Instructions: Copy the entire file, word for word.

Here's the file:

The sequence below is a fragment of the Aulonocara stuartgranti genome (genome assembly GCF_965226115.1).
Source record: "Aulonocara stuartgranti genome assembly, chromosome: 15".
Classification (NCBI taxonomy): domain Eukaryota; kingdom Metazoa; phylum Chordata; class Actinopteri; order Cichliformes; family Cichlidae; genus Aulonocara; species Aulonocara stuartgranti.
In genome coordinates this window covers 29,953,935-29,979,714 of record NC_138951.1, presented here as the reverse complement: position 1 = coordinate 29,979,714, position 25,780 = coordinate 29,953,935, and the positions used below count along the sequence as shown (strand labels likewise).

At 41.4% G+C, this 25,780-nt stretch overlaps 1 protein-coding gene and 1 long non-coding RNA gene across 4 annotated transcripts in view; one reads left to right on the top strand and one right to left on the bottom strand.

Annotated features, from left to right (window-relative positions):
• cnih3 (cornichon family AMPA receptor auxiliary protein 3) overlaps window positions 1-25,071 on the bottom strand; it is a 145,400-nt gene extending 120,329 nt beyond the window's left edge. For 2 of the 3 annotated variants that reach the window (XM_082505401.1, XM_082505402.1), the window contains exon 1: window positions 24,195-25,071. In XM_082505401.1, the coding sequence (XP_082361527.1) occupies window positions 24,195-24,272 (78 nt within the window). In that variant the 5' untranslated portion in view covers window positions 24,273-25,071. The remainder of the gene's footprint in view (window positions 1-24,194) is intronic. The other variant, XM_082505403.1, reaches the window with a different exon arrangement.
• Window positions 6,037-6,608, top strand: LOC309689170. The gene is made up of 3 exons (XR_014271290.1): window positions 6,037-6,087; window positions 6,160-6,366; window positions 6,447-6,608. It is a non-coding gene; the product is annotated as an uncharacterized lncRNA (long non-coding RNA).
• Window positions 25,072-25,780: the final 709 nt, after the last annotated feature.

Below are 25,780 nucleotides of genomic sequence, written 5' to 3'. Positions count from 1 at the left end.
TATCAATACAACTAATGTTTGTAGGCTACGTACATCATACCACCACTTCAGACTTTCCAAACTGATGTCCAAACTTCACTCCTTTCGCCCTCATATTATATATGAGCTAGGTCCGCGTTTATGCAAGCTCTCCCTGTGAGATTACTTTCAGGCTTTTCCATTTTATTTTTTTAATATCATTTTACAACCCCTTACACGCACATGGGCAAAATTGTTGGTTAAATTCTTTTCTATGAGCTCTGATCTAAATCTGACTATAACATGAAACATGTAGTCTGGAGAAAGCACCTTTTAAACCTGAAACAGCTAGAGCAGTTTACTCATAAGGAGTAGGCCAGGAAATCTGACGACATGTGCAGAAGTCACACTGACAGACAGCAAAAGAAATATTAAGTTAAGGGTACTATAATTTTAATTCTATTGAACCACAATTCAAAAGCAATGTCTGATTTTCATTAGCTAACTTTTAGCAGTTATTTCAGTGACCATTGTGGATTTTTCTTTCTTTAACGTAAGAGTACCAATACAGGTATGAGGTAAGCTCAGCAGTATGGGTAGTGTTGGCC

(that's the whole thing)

The sequence below is a fragment of the Aulonocara stuartgranti genome (genome assembly GCF_965226115.1).
Source record: "Aulonocara stuartgranti genome assembly, chromosome: 15".
Classification (NCBI taxonomy): domain Eukaryota; kingdom Metazoa; phylum Chordata; class Actinopteri; order Cichliformes; family Cichlidae; genus Aulonocara; species Aulonocara stuartgranti.
In genome coordinates this window covers 29,953,935-29,979,714 of record NC_138951.1, presented here as the reverse complement: position 1 = coordinate 29,979,714, position 25,780 = coordinate 29,953,935, and the positions used below count along the sequence as shown (strand labels likewise).

At 41.4% G+C, this 25,780-nt stretch overlaps 1 protein-coding gene and 1 long non-coding RNA gene across 4 annotated transcripts in view; one reads left to right on the top strand and one right to left on the bottom strand.

Annotated features, from left to right (window-relative positions):
• cnih3 (cornichon family AMPA receptor auxiliary protein 3) overlaps window positions 1-25,071 on the bottom strand; it is a 145,400-nt gene extending 120,329 nt beyond the window's left edge. For 2 of the 3 annotated variants that reach the window (XM_082505401.1, XM_082505402.1), the window contains exon 1: window positions 24,195-25,071. In XM_082505401.1, the coding sequence (XP_082361527.1) occupies window positions 24,195-24,272 (78 nt within the window). In that variant the 5' untranslated portion in view covers window positions 24,273-25,071. The remainder of the gene's footprint in view (window positions 1-24,194) is intronic. The other variant, XM_082505403.1, reaches the window with a different exon arrangement.
• Window positions 6,037-6,608, top strand: LOC309689170. The gene is made up of 3 exons (XR_014271290.1): window positions 6,037-6,087; window positions 6,160-6,366; window positions 6,447-6,608. It is a non-coding gene; the product is annotated as an uncharacterized lncRNA (long non-coding RNA).
• Window positions 25,072-25,780: the final 709 nt, after the last annotated feature.

Below are 25,780 nucleotides of genomic sequence, written 5' to 3'. Positions count from 1 at the left end.
TATCAATACAACTAATGTTTGTAGGCTACGTACATCATACCACCACTTCAGACTTTCCAAACTGATGTCCAAACTTCACTCCTTTCGCCCTCATATTATATATGAGCTAGGTCCGCGTTTATGCAAGCTCTCCCTGTGAGATTACTTTCAGGCTTTTCCATTTTATTTTTTTAATATCATTTTACAACCCCTTACACGCACATGGGCAAAATTGTTGGTTAAATTCTTTTCTATGAGCTCTGATCTAAATCTGACTATAACATGAAACATGTAGTCTGGAGAAAGCACCTTTTAAACCTGAAACAGCTAGAGCAGTTTACTCATAAGGAGTAGGCCAGGAAATCTGACGACATGTGCAGAAGTCACACTGACAGACAGCAAAAGAAATATTAAGTTAAGGGTACTATAATTTTAATTCTATTGAACCACAATTCAAAAGCAATGTCTGATTTTCATTAGCTAACTTTTAGCAGTTATTTCAGTGACCATTGTGGATTTTTCTTTCTTTAACGTAAGAGTACCAATACAGGTATGAGGTAAGCTCAGCAGTATGGGTAGTGTTGGCC